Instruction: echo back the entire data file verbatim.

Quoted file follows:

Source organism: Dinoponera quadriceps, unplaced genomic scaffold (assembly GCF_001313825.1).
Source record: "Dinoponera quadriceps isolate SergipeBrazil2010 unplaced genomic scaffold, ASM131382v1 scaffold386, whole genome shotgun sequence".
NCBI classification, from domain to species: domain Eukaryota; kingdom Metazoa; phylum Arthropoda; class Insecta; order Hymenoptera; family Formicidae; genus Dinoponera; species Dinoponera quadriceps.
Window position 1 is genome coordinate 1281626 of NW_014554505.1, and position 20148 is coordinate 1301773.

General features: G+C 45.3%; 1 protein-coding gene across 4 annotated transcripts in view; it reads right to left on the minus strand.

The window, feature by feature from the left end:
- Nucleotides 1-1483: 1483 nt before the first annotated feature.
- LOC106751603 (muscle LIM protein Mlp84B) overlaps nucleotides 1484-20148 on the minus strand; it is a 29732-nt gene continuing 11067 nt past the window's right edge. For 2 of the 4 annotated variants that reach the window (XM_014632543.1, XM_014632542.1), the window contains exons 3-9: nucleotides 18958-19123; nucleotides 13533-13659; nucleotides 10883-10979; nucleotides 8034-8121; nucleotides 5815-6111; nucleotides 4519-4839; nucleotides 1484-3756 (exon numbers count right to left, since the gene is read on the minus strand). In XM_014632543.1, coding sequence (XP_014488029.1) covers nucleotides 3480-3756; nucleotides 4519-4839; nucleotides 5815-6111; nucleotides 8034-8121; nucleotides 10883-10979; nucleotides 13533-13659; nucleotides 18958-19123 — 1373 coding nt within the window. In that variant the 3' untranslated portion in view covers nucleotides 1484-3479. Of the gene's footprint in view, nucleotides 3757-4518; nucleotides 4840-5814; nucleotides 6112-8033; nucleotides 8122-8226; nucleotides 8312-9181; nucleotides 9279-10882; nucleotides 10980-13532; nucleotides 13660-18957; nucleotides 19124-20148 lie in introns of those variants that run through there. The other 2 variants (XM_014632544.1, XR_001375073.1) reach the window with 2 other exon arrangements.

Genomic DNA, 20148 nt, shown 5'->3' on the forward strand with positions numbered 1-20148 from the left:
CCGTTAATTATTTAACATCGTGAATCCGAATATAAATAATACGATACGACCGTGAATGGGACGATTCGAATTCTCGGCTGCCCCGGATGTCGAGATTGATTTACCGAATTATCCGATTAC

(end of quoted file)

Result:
Source organism: Dinoponera quadriceps, unplaced genomic scaffold (assembly GCF_001313825.1).
Source record: "Dinoponera quadriceps isolate SergipeBrazil2010 unplaced genomic scaffold, ASM131382v1 scaffold386, whole genome shotgun sequence".
NCBI classification, from domain to species: domain Eukaryota; kingdom Metazoa; phylum Arthropoda; class Insecta; order Hymenoptera; family Formicidae; genus Dinoponera; species Dinoponera quadriceps.
Window position 1 is genome coordinate 1281626 of NW_014554505.1, and position 20148 is coordinate 1301773.

General features: G+C 45.3%; 1 protein-coding gene across 4 annotated transcripts in view; it reads right to left on the minus strand.

The window, feature by feature from the left end:
- Nucleotides 1-1483: 1483 nt before the first annotated feature.
- LOC106751603 (muscle LIM protein Mlp84B) overlaps nucleotides 1484-20148 on the minus strand; it is a 29732-nt gene continuing 11067 nt past the window's right edge. For 2 of the 4 annotated variants that reach the window (XM_014632543.1, XM_014632542.1), the window contains exons 3-9: nucleotides 18958-19123; nucleotides 13533-13659; nucleotides 10883-10979; nucleotides 8034-8121; nucleotides 5815-6111; nucleotides 4519-4839; nucleotides 1484-3756 (exon numbers count right to left, since the gene is read on the minus strand). In XM_014632543.1, coding sequence (XP_014488029.1) covers nucleotides 3480-3756; nucleotides 4519-4839; nucleotides 5815-6111; nucleotides 8034-8121; nucleotides 10883-10979; nucleotides 13533-13659; nucleotides 18958-19123 — 1373 coding nt within the window. In that variant the 3' untranslated portion in view covers nucleotides 1484-3479. Of the gene's footprint in view, nucleotides 3757-4518; nucleotides 4840-5814; nucleotides 6112-8033; nucleotides 8122-8226; nucleotides 8312-9181; nucleotides 9279-10882; nucleotides 10980-13532; nucleotides 13660-18957; nucleotides 19124-20148 lie in introns of those variants that run through there. The other 2 variants (XM_014632544.1, XR_001375073.1) reach the window with 2 other exon arrangements.

Genomic DNA, 20148 nt, shown 5'->3' on the forward strand with positions numbered 1-20148 from the left:
CCGTTAATTATTTAACATCGTGAATCCGAATATAAATAATACGATACGACCGTGAATGGGACGATTCGAATTCTCGGCTGCCCCGGATGTCGAGATTGATTTACCGAATTATCCGATTAC